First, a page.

Defra has unveiled plans to continue badger culling beyond an initial four-year period in a bid to control bovine TB in hotspot areas of south-west England.
Badger culls in 10 hotspot areas had proved successful, said the department, but ongoing control was needed to ensure a prolonged reduction in bovine TB.
It comes as Defra said it would apply for official TB-free status across more than half of England next year – two years ahead of schedule.
See also: Badger cull ends across all 10 areas
The application for Officially TB-Free (OTF) status would cover the low-risk area for the disease, which encompasses the north and east of England.
News of the application came as Defra published results showing that badger culling to control bovine TB in 10 areas of south and west England had delivered successful outcomes.
Defra has now launched a consultation outlining plans for further badger control measures in areas where culling has taken place for four years.
Dealing with bovine TB in England costs taxpayers over £100 million a year, said Defra.
It required the culling of 28,000 cattle in 2015 and caused devastation and distress for farmers and rural communities.
Gaining OTF status would boost trade opportunities and mean some herds required less regular TB testing, reducing costs for farmers, said Defra.
This would be the first time anywhere in England had enjoyed this status, making beef exports from the UK more attractive for trade partners around the world.
Achieving this status for the low-risk area was a key step in the government’s 25-year plan for the whole of the UK to be TB-free by 2038.
Defra secretary Andrea Leadsom said: “Gaining global recognition that more than half of England is TB-free will be a significant milestone in our long-term plan to eradicate this devastating disease.”
Mrs Leadsom said OTF status would open up new trading opportunities for farmers – although there was much still to do in the worst affected parts of the country.
“This shows that our strategy – combining practical biosecurity measures, a robust cattle movement and testing regime, and badger control in areas where the disease is rife – is right and is working.”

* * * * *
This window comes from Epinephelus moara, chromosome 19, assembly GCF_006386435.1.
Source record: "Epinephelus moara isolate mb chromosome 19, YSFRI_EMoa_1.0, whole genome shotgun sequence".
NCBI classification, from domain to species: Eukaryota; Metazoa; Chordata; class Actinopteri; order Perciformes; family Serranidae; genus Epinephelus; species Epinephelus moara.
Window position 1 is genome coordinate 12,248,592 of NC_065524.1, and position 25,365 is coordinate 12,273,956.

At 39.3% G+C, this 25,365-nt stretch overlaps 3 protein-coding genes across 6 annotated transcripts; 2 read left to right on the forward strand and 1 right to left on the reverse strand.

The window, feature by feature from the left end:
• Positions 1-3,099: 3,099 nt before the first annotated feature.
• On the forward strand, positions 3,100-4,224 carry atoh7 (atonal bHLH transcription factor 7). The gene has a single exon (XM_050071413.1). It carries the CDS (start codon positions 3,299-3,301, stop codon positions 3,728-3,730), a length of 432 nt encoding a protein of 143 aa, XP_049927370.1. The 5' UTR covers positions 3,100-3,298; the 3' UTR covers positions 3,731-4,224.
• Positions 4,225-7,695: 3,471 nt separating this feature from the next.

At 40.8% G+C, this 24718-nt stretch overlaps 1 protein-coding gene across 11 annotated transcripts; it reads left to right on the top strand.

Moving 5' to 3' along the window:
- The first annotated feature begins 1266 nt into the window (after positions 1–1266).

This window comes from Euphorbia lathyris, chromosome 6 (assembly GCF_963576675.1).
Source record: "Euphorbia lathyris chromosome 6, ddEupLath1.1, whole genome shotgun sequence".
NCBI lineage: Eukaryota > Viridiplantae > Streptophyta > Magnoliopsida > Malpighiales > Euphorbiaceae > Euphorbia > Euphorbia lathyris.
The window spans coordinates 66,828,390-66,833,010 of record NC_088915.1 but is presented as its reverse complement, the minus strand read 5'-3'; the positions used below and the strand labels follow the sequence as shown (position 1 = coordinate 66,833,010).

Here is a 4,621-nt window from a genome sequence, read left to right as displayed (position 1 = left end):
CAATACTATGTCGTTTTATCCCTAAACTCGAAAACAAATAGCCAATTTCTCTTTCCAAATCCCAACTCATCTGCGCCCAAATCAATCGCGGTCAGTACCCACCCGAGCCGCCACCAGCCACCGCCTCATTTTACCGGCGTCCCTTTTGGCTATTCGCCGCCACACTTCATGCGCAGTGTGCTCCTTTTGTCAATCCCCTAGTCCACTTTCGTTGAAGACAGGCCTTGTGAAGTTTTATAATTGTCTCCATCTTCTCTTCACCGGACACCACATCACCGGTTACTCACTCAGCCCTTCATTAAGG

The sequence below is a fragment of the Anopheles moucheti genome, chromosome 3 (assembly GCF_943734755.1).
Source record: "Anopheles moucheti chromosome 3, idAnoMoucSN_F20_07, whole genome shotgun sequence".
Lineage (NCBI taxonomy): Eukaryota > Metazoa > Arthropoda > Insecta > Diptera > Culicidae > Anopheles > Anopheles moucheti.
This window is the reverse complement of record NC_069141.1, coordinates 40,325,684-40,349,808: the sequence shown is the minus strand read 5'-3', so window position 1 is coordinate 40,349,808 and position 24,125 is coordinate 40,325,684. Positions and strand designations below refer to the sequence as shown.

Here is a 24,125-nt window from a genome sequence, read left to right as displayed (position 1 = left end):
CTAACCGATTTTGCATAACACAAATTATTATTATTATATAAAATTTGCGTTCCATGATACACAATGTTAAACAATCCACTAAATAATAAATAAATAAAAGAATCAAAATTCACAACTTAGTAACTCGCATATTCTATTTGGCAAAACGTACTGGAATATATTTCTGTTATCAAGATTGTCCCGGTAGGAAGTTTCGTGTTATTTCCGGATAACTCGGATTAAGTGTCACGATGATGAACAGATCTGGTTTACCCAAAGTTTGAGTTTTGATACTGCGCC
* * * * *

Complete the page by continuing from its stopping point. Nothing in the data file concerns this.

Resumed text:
Results published by Defra on Friday (16 December) show that all 10 licensed badger culling operations achieved successful outcomes.
The government consultation on further measures opens the next steps for badger control in areas that have completed the first four years of intensive culling.
Defra said ongoing badger control would mean that the disease reduction benefits it anticipated would be prolonged for many years to come.
Other new measures announced include the wider use of blood tests alongside the current skin test in so-called high risk areas of the disease.
Providing a more sensitive testing regime in TB-affected herds would help to minimise the risk of leaving infected animals in herds, said Defra.
The department has also announced plans for “more coherent powers” to manage the TB risk in pigs, sheep, goats, deer and camelids to bring them more in line with cattle controls.
This will include new statutory compensation arrangements for these species.
Meanwhile, an online tool allowing farmers to view TB outbreaks close to their farm will be refreshed every fortnight rather than every month from early 2017.
Chief Veterinary Officer Nigel Gibbens said: “This year, we have seen that badger control can be delivered successfully on a wider scale.”
Further expansion in the coming years, alongside a robust cattle movement and testing regime, would allow the long-term reduction of TB across the South West and Midlands.
Defra said vaccinating healthy badgers remained part of the government’s long-term plan and could play an important role in preventing bovine TB spreading to new areas of the country.
Defra said it planned to resume the Badger Edge Vaccination Scheme, which supports private badger vaccination projects on the edge of hotspot areas, in 2018.
The government said it would also continue supporting farmers to take practical action to reduce the risk of TB infection on their farm.
This included support for a new TB cattle herd accreditation scheme, on-farm biosecurity demonstrations for farmers, and training for vets.